What is a payment gateway and how does it work?
If you accept credit or debit cards online, you will need to use a payment gateway. This tool allows your business to accept payments from its customers. And in most markets, cards remain the most popular way to pay online, so any successful online business will need to choose a payment gateway for their business.
Find out in this article:
- What a payment gateway is
- How a payment gateway works
- What role a payment gateway plays in the payments lifecycle
- How to choose a payment gateway for your business
- The benefits of using a provider who owns and operates its own payments gateway
Find out more about how Checkout.com can optimize your payments.
What is a payment gateway?
A payment gateway allows businesses to accept payments from customers online. It allows the customer to initiate a transaction and informs them whether it is successful or not. It essentially serves the same function in the digital economy as that of a POS device in the physical economy.
Learn more: merchant account vs payment gateway: what’s the difference?
How does a payment gateway work?
Payment gateways are the rails that pass the information from the merchant to the issuer and back to the merchant. The information that they pass is a request to the card issuer, who can then approve or decline the transaction depending on the customer’s bank account. The payment gateway then passes this approval or decline back to the merchant.
Payment gateways are typically used for card payments, but they can also facilitate alternative payment methods.
Given the sensitivity of the information being transmitted, payment gateways must secure customer and financial data. They use a variety of technologies to do this. These include network tokenization and encryption in accordance to standards like PCI compliance.
What is network tokenization?
Network tokens are unique digital identifiers used to supply a tokenized value instead of the primary account number (PAN) in all parts of the payment chain. These tokens replace sensitive card data, like the account number and expiration date on the front of a card used for payment, without exposing the actual account details.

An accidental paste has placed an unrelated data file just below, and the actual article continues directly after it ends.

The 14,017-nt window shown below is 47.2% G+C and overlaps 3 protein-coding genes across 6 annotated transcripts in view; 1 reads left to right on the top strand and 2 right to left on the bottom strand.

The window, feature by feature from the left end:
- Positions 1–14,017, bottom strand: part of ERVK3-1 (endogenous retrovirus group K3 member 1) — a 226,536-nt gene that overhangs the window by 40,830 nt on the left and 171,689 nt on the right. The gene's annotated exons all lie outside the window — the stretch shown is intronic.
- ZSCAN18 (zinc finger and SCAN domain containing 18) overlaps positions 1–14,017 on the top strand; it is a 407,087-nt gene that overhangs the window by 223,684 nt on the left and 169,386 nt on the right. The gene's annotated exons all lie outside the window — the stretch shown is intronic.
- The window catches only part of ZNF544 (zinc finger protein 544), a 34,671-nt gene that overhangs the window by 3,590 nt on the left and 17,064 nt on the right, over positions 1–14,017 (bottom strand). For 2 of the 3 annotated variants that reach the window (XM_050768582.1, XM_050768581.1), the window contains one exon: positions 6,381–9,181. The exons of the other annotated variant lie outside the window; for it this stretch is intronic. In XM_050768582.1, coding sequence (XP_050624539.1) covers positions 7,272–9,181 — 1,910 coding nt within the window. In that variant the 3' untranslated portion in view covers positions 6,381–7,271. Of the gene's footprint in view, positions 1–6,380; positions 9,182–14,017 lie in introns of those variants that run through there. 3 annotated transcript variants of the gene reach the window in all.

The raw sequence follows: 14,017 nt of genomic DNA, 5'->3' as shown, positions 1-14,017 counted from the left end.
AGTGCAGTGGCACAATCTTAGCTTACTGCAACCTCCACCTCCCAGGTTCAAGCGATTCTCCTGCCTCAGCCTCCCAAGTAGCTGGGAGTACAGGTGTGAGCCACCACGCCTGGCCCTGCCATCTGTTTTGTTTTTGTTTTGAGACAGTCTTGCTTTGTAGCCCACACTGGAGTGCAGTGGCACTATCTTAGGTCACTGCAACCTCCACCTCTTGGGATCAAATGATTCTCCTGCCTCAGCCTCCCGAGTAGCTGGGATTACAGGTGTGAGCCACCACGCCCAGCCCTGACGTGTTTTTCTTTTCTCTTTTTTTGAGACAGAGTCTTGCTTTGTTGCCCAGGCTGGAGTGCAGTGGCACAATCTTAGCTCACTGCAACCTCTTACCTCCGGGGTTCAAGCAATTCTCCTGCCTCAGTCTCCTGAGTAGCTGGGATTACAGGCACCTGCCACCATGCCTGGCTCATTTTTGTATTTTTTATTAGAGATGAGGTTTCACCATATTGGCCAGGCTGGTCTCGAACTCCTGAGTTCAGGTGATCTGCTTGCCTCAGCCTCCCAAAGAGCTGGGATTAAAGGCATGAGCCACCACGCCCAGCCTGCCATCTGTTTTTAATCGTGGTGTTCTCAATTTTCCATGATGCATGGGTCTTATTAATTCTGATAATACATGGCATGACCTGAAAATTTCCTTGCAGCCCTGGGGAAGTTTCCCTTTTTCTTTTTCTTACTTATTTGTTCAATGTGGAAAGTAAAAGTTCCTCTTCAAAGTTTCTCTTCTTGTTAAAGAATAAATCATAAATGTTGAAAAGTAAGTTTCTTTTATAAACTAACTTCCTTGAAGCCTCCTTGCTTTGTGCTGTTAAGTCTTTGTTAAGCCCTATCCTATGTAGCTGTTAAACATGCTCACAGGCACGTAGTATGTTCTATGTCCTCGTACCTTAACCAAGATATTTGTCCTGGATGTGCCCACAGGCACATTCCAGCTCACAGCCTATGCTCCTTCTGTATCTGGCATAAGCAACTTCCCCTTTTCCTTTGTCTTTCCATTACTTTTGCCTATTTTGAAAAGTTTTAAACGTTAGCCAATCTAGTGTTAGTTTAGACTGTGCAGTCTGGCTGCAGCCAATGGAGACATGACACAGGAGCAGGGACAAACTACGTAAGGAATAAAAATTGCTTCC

How does tokenization work?
- A customer enters their account number, security code and other payment information (e.g. at checkout or when setting up a digital wallet)
- The merchant’s payment service provider requests a network token from the card scheme
- The card scheme shares the network token with the card issuer
- The card scheme shares the network token with the merchant’s payment service provider
- The merchant processes the payment using the network token
How does a payment gateway impact the customer experience?
The checkout is an important part of your customer’s experience on your site. Keeping every part of this experience as seamless as possible will prevent cart abandonment and the loss of a sale.
That’s why payment gateways need to evolve as technology, and consumer expectations change. It is vital that they adapt as the way customers expect to pay evolves.
When choosing a payment gateway, you need to consider integration methods and global functionally for your checkout page. How will your customers experience it? Does the page offer local payment methods?
Sending a customer to a checkout page that they are not familiar with or that is not on brand with your business can be a jarring experience for them as they could think the page is fraudulent. Similarly, directing your customers to a page to put in their details with no local payment methods gives your shoppers more opportunity to abandon their purchase—as well as making them suspicious.